Todd is 16 years old and a sophomore in Catholic High School. From a young age, he always knew he was attracted to other boys. Even if he hadn’t known, the jeers and homophobic slurs hurled at him on the playground would have been enough to figure it out. Although Todd knows he’s gay, he has never kissed a boy or talked about it with his family.
Todd is currently taking a course on Catholic morality in school. He has been told that although queer individuals are welcome in the Church, sex with someone of the same gender is not permitted. In fact, it’s a mortal sin. Todd feels that all eyes are on him when the teacher lectures about homosexuality in the Church. Worse, in class the other day, the teacher asked Todd to read aloud a passage from Leviticus in the Old Testament that condemns sexual relations between two men.
Because Todd is still bullied, he feels like everyone is waiting for him to come out of the closet. He had considered telling his mother, but after learning that gay sex is a mortal sin, he’s afraid. His mother is a devout Catholic and he doesn’t want to let her down. Since his father left, his mother has been very emotional, ready to cry at the drop of a hat; she relies on Todd for emotional support and treats him as a confidant, sometimes blurring the lines between parent and child. But he knows if his mother finds out from someone else, she’ll be even more devastated.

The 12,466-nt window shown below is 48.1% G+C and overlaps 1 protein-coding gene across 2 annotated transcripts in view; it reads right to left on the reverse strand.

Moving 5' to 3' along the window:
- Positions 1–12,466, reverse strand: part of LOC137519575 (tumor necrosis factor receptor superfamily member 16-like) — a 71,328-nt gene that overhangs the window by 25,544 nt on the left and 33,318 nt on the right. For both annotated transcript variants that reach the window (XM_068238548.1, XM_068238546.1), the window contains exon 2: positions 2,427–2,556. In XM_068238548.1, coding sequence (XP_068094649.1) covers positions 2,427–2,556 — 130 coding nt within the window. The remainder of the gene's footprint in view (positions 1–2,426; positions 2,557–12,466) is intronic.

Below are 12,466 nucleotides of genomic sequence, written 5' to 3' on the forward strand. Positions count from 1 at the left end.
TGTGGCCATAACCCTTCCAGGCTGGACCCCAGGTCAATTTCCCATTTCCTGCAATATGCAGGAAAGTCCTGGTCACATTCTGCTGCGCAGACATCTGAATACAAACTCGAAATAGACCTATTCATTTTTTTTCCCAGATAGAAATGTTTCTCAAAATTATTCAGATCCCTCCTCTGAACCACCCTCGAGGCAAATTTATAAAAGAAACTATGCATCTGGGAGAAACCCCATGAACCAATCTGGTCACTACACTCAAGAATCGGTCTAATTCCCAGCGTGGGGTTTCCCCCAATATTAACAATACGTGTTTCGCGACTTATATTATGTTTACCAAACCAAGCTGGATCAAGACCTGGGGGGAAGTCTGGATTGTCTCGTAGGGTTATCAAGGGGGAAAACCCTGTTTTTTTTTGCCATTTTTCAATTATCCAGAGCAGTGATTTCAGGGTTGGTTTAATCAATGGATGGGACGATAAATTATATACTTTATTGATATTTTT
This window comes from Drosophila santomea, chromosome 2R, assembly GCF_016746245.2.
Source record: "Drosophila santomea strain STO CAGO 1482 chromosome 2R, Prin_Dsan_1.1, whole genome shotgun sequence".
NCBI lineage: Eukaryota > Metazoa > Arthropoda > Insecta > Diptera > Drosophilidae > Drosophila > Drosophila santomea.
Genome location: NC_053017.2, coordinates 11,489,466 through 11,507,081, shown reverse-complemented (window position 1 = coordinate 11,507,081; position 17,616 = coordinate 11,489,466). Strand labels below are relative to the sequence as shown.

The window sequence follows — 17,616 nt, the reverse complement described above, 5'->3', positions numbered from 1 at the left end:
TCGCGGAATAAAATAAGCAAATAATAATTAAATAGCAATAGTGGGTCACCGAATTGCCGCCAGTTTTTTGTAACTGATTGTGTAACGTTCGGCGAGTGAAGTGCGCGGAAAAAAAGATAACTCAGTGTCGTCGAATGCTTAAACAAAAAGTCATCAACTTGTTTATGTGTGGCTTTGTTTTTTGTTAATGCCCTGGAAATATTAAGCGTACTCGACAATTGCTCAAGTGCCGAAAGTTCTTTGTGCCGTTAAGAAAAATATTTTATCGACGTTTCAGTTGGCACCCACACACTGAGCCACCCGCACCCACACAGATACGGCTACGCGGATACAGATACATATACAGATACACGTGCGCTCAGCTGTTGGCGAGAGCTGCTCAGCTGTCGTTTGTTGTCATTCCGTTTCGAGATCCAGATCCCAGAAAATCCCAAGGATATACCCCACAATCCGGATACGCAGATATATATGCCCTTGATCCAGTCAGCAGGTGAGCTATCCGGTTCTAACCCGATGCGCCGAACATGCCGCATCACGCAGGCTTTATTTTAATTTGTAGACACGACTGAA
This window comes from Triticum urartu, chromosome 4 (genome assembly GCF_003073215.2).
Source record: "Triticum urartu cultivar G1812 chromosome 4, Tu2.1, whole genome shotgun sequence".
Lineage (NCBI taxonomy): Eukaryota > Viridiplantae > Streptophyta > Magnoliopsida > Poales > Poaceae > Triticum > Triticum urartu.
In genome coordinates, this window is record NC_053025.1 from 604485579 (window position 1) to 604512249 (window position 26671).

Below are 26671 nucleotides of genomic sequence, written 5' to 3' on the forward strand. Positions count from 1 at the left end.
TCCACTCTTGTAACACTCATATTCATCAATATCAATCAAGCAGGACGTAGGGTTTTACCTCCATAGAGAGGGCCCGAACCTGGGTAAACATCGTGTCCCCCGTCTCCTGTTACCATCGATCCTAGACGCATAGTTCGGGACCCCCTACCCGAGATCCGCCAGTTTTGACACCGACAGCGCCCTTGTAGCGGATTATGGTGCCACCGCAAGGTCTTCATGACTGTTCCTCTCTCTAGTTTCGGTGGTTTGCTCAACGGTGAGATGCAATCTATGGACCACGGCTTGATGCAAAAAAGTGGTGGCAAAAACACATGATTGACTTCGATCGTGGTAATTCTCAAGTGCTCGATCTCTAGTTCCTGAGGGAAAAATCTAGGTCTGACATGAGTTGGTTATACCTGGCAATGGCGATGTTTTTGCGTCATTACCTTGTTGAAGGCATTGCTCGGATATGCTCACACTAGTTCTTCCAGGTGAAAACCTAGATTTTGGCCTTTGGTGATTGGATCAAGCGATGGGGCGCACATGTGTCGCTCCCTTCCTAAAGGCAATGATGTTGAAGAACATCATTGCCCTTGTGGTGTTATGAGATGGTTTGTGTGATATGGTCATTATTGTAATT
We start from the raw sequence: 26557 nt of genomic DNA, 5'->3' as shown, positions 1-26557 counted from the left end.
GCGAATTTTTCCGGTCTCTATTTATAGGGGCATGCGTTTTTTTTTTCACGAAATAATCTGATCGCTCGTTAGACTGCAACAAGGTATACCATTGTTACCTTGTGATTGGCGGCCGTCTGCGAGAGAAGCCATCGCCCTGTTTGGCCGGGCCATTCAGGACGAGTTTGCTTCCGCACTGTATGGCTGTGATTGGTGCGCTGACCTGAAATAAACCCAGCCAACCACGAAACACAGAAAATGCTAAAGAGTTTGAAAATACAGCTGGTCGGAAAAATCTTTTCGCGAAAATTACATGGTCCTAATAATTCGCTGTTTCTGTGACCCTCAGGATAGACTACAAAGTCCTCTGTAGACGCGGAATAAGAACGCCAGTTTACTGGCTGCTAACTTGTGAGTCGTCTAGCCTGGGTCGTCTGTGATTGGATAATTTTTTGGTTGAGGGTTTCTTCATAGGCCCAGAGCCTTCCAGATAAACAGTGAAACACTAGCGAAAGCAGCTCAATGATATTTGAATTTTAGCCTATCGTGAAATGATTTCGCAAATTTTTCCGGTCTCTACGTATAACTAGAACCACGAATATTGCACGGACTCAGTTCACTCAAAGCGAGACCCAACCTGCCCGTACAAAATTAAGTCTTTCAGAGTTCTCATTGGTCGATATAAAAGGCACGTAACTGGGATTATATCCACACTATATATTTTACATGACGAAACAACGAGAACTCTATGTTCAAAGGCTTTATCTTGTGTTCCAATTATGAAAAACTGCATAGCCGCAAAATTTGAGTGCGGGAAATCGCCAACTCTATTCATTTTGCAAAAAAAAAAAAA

One of Todd’s close friends, Rachel, recommended that he speak to the school guidance counselor, but Todd worries that he will just be told more about Catholic theology. Todd feels that he isn’t being seen or heard. His teachers care more about following the rules of Catholicism than his feelings, but he wonders whether he even has a right to be upset. Todd knows that he can live a life of prayer and avoid sexual or romantic relations with another man and still be considered a good Catholic, but he has sexual feelings and a desire to be loved that he can’t deny. Since his father is gone and his mother is not there for him emotionally, he feels the need for companionship even more now.
What can Todd do to stay true to himself? Is it important that he is honest with his mother? When have you felt that being honest with yourself would hurt other people? What did you do? Have you ever had the feeling that dogma was getting in the way of living your truth?